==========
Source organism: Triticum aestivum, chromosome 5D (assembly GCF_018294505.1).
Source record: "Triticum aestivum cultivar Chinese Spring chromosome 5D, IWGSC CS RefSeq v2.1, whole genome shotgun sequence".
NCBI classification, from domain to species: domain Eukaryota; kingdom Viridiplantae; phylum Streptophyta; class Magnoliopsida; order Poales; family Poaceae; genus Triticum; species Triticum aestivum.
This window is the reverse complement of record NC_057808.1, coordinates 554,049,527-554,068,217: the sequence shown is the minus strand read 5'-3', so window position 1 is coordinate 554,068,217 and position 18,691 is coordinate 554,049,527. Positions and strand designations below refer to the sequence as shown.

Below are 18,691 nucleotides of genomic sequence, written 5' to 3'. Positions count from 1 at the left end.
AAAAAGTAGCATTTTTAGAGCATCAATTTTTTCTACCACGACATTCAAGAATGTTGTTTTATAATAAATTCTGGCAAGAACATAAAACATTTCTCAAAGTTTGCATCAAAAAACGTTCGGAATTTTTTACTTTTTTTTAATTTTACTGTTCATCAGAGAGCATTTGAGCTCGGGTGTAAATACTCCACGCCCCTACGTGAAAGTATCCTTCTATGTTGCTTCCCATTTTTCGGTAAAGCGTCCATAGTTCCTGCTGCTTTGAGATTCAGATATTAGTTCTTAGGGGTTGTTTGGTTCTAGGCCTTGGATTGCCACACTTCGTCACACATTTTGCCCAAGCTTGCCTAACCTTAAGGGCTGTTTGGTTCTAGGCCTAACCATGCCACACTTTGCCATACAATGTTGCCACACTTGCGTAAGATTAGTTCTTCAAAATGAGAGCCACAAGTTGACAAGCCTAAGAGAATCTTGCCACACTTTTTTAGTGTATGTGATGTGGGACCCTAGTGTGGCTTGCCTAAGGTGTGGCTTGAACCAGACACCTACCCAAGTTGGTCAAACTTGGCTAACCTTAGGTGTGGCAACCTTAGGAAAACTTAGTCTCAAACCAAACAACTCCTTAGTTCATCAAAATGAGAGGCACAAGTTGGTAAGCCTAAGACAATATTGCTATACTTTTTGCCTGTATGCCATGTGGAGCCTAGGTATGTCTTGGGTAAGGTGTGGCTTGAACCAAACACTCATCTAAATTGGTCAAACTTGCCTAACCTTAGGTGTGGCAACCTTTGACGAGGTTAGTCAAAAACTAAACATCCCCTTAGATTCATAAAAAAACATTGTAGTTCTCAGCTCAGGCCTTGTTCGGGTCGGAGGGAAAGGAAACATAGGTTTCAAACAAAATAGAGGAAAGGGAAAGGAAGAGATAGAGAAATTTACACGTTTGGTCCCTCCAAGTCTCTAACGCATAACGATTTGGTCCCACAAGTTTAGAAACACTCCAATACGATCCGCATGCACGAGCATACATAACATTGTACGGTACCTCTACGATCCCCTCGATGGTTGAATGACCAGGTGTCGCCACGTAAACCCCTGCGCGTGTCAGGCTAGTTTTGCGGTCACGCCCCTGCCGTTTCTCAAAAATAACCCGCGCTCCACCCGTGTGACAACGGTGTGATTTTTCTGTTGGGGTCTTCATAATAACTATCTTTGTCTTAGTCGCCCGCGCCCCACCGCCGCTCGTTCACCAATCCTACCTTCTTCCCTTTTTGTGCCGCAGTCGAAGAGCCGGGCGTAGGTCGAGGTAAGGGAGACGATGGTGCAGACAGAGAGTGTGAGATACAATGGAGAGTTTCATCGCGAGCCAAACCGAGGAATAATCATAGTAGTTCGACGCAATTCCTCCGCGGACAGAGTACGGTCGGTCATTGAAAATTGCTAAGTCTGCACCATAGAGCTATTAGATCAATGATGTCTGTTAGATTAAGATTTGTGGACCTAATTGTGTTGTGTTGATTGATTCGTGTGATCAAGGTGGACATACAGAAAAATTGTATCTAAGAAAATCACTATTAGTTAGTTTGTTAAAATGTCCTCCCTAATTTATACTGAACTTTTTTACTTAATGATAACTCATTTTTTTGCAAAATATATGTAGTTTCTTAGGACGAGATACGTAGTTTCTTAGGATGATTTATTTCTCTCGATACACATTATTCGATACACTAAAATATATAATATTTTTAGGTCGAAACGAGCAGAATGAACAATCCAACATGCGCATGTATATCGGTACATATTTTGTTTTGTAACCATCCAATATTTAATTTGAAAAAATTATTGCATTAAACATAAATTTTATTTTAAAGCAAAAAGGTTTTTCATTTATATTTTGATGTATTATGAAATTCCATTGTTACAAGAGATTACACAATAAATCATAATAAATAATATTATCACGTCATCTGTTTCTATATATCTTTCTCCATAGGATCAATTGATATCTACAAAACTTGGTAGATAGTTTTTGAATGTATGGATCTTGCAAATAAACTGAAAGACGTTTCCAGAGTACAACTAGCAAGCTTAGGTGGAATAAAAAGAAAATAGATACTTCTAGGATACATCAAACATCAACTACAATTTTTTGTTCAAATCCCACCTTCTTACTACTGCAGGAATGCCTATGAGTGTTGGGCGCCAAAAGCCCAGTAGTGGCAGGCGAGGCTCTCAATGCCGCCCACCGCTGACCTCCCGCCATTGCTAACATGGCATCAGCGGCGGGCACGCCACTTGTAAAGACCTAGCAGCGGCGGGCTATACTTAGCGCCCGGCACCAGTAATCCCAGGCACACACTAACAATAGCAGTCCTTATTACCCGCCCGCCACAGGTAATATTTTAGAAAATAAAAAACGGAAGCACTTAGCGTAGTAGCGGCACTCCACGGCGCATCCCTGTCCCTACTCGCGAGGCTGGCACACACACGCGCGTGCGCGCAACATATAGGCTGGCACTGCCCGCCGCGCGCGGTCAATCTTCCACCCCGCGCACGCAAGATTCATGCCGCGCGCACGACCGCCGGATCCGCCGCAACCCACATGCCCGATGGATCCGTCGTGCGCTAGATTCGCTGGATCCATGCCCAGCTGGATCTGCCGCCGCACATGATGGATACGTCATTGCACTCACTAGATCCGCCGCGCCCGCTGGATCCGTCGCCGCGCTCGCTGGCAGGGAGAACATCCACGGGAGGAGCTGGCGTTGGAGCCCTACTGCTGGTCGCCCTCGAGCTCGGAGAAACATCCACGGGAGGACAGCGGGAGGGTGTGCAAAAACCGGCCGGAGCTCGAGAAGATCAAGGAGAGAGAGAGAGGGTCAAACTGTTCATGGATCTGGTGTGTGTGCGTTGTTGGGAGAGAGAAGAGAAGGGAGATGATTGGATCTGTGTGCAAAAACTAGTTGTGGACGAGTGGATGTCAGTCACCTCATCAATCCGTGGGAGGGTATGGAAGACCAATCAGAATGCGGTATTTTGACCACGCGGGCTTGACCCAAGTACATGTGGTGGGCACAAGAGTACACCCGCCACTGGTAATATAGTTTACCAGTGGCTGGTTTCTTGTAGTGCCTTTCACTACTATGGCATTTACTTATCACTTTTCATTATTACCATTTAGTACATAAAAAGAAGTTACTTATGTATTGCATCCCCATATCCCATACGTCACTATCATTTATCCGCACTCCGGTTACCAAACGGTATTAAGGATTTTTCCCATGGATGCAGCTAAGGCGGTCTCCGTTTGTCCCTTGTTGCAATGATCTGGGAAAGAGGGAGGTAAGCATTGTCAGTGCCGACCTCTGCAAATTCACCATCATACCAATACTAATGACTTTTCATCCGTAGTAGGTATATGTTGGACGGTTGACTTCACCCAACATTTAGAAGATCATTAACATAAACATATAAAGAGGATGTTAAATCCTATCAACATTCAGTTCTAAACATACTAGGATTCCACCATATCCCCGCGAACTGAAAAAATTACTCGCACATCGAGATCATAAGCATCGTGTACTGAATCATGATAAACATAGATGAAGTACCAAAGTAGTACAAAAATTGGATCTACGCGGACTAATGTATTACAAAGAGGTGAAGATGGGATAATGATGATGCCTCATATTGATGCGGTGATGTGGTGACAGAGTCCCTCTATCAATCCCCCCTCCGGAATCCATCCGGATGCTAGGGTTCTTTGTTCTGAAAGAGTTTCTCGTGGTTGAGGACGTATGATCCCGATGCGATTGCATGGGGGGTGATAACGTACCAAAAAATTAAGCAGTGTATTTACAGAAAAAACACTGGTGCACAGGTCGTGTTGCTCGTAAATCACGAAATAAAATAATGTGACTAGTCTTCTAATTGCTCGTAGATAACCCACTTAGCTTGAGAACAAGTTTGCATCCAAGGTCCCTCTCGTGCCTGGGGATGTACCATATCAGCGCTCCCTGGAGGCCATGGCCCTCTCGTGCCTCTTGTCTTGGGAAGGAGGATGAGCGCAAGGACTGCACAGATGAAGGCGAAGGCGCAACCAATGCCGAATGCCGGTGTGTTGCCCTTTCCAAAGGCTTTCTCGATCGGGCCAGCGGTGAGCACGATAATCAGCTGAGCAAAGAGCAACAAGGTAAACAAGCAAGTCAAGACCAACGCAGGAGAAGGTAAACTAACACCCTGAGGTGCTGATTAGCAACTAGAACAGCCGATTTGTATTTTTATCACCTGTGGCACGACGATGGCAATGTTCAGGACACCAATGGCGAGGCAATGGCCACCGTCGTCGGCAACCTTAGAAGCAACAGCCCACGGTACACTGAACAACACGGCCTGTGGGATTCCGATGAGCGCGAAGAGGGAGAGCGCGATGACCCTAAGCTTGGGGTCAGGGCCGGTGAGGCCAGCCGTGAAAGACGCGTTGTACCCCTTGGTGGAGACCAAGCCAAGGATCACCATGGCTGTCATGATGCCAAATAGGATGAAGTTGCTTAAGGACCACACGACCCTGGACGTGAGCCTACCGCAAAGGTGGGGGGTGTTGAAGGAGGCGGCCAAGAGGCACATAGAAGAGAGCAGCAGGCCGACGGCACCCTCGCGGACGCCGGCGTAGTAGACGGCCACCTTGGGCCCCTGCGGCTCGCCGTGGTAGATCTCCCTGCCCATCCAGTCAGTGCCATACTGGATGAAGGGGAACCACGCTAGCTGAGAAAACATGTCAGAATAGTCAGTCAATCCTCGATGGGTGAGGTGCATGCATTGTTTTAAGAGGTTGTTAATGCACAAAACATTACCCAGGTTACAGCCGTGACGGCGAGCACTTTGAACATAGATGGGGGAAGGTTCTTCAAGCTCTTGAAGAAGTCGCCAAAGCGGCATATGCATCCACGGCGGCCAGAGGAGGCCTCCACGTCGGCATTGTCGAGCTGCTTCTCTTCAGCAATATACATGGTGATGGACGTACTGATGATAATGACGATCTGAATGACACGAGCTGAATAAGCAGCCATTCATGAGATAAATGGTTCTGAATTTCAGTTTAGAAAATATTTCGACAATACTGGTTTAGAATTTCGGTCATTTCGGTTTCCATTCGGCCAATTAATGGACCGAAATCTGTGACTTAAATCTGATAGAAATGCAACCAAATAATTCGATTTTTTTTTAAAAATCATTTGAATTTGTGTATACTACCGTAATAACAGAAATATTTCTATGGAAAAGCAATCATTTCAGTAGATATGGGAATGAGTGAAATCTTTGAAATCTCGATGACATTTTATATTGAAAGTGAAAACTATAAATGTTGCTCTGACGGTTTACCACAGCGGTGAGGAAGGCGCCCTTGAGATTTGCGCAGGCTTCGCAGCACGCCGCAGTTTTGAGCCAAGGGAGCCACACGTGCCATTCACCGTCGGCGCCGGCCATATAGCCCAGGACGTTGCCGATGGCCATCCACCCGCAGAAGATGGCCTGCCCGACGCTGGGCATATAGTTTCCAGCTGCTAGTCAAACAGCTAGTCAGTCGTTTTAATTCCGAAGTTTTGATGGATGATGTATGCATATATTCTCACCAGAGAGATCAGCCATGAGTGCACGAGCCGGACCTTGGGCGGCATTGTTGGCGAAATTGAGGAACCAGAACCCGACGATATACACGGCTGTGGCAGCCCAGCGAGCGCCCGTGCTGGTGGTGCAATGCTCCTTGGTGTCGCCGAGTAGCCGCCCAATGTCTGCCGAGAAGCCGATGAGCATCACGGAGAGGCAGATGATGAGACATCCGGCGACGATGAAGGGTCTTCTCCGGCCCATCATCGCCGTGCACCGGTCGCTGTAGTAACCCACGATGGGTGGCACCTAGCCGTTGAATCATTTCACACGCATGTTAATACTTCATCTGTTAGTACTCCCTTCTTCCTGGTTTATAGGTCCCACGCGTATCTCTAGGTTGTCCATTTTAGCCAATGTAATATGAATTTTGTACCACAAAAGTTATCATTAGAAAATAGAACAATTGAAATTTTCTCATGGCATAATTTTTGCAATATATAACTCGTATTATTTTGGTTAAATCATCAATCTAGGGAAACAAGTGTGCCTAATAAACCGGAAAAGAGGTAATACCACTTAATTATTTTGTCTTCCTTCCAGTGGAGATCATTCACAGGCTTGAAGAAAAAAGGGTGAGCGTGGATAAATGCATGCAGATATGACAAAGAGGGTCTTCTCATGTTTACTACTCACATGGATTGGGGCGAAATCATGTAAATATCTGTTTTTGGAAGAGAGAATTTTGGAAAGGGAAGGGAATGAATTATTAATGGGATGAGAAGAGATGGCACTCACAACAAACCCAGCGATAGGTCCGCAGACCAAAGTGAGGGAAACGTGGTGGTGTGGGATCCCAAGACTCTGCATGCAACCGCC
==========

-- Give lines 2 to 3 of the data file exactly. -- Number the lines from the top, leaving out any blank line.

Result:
Source record: "Triticum aestivum cultivar Chinese Spring chromosome 5D, IWGSC CS RefSeq v2.1, whole genome shotgun sequence".
NCBI classification, from domain to species: domain Eukaryota; kingdom Viridiplantae; phylum Streptophyta; class Magnoliopsida; order Poales; family Poaceae; genus Triticum; species Triticum aestivum.